1. Neat Monomer liquid can be used to smooth the nail enhancement surface.
It is not only a chemical hazard to use ‘neat’ monomer on your brush; it is also a fruitless exercise. Once one has mixed a bead of liquid and powder and placed it on the nail, the product is already starting to polymerize. Once the polymerization process has started, the bead will not accept any more liquid … it will just run off into the surrounding soft tissue and unnecessarily expose your client to a reactive liquid. It therefore follows that monomer liquid cannot be used to ‘smooth’ the surface of an already partly polymerized product. Using neat monomer near your client’s skin at any time is asking for trouble. Monomers (acrylic liquid) and oligamers (gels) must never touch any skin, including your own.
2. Wraps are the weakest nail enhancement service we can offer clients.
For many years it has beentaught that in terms of strength, wraps are the weakest overlay for the natural nail. It is no longer possible to make sweeping generalizations like this about any system, as there are so many levels of technological advancement within each category. There are tremendously strong wrap systems and some that are very weak, just as there are some very advanced liquid/powder systems and some that are very simple in chemical terms; some gels that are very strong and others that do not stand up to everyday wear and tear.
3. Clients are your ‘friends’.
Although it is possible to make real and lasting friendships with some clients, never make the assumption that your clients are your friends. Clients may be very friendly, but when it comes to your business, one must never take advantage of a client’s good nature because one thinks she is a friend. It is important to treat all clients in the same way, which is with a professional attitude at all times.
4. Learning how to do nails is easy!
Learning how to ‘do’ nails may be easy.
Learning how to apply and create beautiful, lasting nail enhancements whilst keeping the natural nails healthy and strong and maintaining them that way for years is NOT. It takes continuing education and a high degree of skill plus the will and professionalism and dedication to ones craft to be able to really call oneself a professional nail technician.
5. Acetone is a dangerous chemical.
Actually, Acetone is not an unsafe or dangerous chemical and is one of the chemicals most widely used by nail professionals. It is prudent to remember though that every substance has safe and unsafe levels of exposure. Acetone is a safe chemical to use as long as you don’t over use it. Use Acetone in moderation and avoid carrying out regular soak-offs in Acetone as part of a routine. Number one it should not be necessary and number two it would be unwise.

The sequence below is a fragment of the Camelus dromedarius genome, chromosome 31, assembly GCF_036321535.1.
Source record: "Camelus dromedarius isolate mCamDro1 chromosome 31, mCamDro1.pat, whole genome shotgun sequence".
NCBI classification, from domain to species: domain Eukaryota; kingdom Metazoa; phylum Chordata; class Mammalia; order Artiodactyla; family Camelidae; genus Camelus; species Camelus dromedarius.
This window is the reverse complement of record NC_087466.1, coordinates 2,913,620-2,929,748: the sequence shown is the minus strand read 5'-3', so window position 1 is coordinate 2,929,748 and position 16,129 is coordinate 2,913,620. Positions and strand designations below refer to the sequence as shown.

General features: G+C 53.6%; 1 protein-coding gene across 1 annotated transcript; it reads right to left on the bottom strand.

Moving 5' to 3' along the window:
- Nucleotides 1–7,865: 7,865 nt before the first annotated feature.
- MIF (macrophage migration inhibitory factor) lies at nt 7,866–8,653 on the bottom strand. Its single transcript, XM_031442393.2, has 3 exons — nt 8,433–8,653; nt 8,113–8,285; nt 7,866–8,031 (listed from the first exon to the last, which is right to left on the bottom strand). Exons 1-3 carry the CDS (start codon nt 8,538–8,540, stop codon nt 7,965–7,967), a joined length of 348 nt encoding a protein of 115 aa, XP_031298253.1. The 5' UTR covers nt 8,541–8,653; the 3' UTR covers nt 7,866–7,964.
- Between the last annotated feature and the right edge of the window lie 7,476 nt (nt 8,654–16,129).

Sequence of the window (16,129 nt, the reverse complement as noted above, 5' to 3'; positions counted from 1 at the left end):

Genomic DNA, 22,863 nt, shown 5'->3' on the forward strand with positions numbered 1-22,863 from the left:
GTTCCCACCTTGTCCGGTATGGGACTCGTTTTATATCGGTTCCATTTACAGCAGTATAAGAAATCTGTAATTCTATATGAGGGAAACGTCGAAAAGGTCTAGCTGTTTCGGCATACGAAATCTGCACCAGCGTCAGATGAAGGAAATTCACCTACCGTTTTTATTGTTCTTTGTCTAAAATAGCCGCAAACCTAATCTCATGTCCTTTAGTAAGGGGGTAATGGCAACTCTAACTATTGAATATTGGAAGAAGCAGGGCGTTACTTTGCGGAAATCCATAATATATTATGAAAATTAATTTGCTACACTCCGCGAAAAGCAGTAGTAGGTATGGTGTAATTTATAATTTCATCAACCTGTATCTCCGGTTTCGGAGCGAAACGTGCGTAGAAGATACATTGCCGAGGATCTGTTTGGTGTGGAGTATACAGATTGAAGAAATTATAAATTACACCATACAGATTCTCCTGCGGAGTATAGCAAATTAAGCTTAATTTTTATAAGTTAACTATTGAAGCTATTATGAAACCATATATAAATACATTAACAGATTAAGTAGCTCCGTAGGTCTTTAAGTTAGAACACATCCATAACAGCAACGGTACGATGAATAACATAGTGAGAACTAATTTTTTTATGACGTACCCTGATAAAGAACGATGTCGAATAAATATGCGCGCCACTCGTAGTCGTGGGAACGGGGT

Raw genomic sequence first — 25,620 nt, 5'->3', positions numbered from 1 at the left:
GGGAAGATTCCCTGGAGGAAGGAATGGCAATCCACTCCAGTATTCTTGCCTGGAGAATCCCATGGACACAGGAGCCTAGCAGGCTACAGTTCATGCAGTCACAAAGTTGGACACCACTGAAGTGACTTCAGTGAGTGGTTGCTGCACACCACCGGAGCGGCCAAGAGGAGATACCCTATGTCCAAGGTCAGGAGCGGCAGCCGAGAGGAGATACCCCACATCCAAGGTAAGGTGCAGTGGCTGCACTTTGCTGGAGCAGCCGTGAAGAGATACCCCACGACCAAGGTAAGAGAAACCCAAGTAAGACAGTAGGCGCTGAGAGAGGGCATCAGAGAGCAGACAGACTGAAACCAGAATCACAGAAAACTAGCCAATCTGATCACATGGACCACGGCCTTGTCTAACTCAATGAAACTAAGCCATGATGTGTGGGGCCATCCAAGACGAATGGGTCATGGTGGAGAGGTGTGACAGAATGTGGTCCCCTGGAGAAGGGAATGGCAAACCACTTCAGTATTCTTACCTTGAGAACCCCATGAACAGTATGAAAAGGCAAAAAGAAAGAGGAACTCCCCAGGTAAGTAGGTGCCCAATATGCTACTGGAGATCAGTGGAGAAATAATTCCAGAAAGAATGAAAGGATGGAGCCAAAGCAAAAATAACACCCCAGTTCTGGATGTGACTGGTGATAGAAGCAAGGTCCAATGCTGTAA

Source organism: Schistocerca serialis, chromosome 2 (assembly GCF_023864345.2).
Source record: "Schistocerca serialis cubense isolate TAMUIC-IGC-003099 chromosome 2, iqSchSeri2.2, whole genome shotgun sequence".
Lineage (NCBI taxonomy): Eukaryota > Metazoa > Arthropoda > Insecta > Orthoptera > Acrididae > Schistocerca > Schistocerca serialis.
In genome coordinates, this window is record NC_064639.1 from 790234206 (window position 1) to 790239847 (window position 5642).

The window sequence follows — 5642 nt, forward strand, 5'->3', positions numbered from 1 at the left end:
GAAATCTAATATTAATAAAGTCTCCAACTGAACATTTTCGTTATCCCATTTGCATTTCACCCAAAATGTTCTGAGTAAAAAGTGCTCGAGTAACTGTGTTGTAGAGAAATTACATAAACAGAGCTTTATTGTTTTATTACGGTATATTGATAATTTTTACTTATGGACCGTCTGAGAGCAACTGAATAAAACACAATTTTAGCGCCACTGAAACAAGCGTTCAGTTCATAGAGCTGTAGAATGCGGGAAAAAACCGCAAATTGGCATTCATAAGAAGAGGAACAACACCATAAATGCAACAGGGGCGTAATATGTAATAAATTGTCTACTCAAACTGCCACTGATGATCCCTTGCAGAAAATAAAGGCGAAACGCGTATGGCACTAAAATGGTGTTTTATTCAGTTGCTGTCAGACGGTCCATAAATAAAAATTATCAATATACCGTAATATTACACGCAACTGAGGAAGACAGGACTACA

6. Ventilation is not necessary in the salon.
Actually, proper ventilation is probably the most important thing one can do to improve safety in the salon. Vapors from nail enamel and removers, monomer liquids and catalyst sprays as well as any dust, should be removed from the atmosphere at source, to create a clean and pleasant environment for both the technicians and the clients. Although the initial outlay may be costly, there is nothing more important than your continuing good health. Protect yourself before you develop problems.
7. Allergic contact dermatitis is common amongst nail technicians.
Thankfully, conditions like allergic contact dermatitis are more rare than common in the nail salon. It is important to remember though, that if ones skin is continually exposed to a certain ingredient in a product to which one is sensitive, then allergic contact dermatitis will be the result. It is also important to remember that an allergy to a substance can take years to develop. So make it a priority to work carefully with all cosmetic products and to limit any exposure to your skin.
8. The nail technician can treat infections of the nail.
Nail technicians are neither trained nor able to diagnose or treat fungal infections that they may see under a client’s nails (a rarity by the way). The best course of action should you encounter anything that looks ‘suspicious’ is to advise the client to see a dermatologist. Most GP’s know very little about nail infections and even less about the nail enhancement business. Regarding bacterial infection (often referred to as ‘green nail’), the best way a nail technician can ‘treat’ this type of infection is to prevent his/ her clients from getting it in the first place. Good hygiene and an ‘eagle eye’ during maintenance procedures will prevent a bacterial infection from ever happening.
9. The art of nail enhancement can be learned in 2 days..
No, it can’t!
10. The word acrylic refers to Liquid and Powder nails.
The word ‘acrylic’ can be used to refer to all types of nail enhancements as ALL nail enhancement products come form the acrylic ‘family’ of chemicals. It is more correct to refer to your services as Wraps, Liquid/Powder or UV Gels.
I wish that Articles and information from The Nail Geek and Premium Geeks came at the top of the site, because I think that most Nail geeks are looking for education, hints and tips - hope that this comment doesn't tread on anybodies toes
Great find thanks for posting this. This a good way of educating clients of what we are skilled to do. Also this will help newbie techs out. Also if possible may this get posted on another message board?